Ancient Monuments

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Long barrow at Foulmire Fen, 140m north west of the junction of Back and Small Fen Drove

A Scheduled Monument in Haddenham, Cambridgeshire

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Latitude: 52.3706 / 52°22'14"N

Longitude: 0.0845 / 0°5'4"E

OS Eastings: 542006.558183

OS Northings: 276777.108101

OS Grid: TL420767

Mapcode National: GBR L59.B58

Mapcode Global: VHHJ9.FP01

Entry Name: Long barrow at Foulmire Fen, 140m north west of the junction of Back and Small Fen Drove

Scheduled Date: 9 May 2001

Source: Historic England

Source ID: 1019983

English Heritage Legacy ID: 33364

County: Cambridgeshire

Civil Parish: Haddenham

Traditional County: Cambridgeshire

Lieutenancy Area (Ceremonial County): Cambridgeshire

Church of England Parish: Haddenham Holy Trinity

Church of England Diocese: Ely


The monument includes a long barrow at Foulmire Fen situated approximately
140m north west of the junction of Back and Small Fen Drove. It is part of an
alignment of three long barrows, the other two of which are the subject of
separate schedulings. The long barrow has been covered by later deposits of
marine clay and peat, from which the crown emerges and has been exposed by
modern ploughing. Underlying the fen deposits is a trapezoidal mound, aligned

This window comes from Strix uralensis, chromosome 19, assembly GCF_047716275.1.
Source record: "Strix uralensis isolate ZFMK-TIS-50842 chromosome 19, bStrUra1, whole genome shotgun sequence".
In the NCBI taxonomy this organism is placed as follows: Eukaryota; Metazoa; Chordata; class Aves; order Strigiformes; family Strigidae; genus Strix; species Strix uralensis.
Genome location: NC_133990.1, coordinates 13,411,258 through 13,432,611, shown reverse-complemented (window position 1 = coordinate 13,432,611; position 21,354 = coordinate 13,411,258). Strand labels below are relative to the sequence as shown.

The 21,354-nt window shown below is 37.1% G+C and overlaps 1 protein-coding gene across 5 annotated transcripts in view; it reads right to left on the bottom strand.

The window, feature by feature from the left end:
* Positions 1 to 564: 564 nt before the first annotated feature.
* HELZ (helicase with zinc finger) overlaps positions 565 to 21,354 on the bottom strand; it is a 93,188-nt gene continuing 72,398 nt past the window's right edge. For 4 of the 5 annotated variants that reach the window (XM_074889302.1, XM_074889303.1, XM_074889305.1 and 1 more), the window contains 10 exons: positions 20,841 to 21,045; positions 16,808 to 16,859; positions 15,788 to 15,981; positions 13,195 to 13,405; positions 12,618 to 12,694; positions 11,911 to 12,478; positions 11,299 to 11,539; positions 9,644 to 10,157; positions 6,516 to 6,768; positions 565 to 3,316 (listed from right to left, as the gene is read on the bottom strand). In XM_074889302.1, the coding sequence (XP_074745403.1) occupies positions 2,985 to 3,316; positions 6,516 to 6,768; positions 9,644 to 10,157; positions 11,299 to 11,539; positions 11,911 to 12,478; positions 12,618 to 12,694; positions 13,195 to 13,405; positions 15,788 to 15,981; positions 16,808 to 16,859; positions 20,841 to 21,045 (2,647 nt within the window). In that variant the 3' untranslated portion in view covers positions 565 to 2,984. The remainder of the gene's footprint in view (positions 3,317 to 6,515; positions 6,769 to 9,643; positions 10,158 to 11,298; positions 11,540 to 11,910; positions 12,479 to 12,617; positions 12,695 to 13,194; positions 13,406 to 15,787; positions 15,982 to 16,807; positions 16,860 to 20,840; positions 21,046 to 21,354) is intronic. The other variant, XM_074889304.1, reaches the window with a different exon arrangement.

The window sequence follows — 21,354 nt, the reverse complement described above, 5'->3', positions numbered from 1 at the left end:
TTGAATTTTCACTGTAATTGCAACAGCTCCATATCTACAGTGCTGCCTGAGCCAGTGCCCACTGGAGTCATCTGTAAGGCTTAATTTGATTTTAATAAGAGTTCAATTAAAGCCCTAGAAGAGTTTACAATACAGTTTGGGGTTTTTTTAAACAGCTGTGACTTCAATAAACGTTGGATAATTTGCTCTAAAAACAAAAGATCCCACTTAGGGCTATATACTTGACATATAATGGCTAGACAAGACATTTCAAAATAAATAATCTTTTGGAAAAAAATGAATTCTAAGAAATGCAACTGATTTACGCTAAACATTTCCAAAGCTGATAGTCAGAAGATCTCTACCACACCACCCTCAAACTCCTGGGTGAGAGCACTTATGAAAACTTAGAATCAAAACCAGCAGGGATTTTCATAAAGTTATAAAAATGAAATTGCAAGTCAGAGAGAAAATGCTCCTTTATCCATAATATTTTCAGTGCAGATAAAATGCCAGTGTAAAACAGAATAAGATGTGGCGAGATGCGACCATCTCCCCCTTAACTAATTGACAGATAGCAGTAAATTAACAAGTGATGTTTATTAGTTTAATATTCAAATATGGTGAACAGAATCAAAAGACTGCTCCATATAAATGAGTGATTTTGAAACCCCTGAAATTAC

north east to south west, which is 1.2m high, 50m long, 16m wide at its east
end and 11m at its west end, as partial excavation between 1985 and 1987
demonstrated. Surrounding the mound is a berm approximately 4m wide and an
infilled ditch up to 5m wide and 1.5m deep, from which earth was dug in the
construction of the mound. The ditch contains waterlogged deposits, sealed by
a layer of marine clay deposited shortly after the construction of the long

Inside the mound a well-preserved rectangular flat-roofed wooden funerary
chamber was found, measuring up to 1.3m high, 7.2m long and up to 1.5m wide.
The structure was held in place by an external earth bank and several rows of
posts creating a porch and main room. While the porch was empty, the main room
contained the remains of five or six human burials together with a number of
leaf-shaped arrow heads. To the east of the chamber was a wooden facade,
probably 1.7m-2.2m high and 12m long, with 4m long arms curving to the west.
Leading up to this facade was a funnel shaped forecourt, surrounded by a 5.5m
wide gravelled surface, creating a false entrance. In the forecourt Mildenhall
pottery fragments were found. The chamber was originally a freestanding
structure, enclosed by a palisade running from the outermost ends of the
facade. This enclosure was later filled with a gravel capped clay and silt
creating a mound up to 0.5m high. A phase of destruction followed in which the
chamber, facade and forecourt were partly dismantled and burned. In its final
construction phase the long mound, some 1.2m high, was erected on top of and
to the west of the previous structures. The mound itself was reused at a later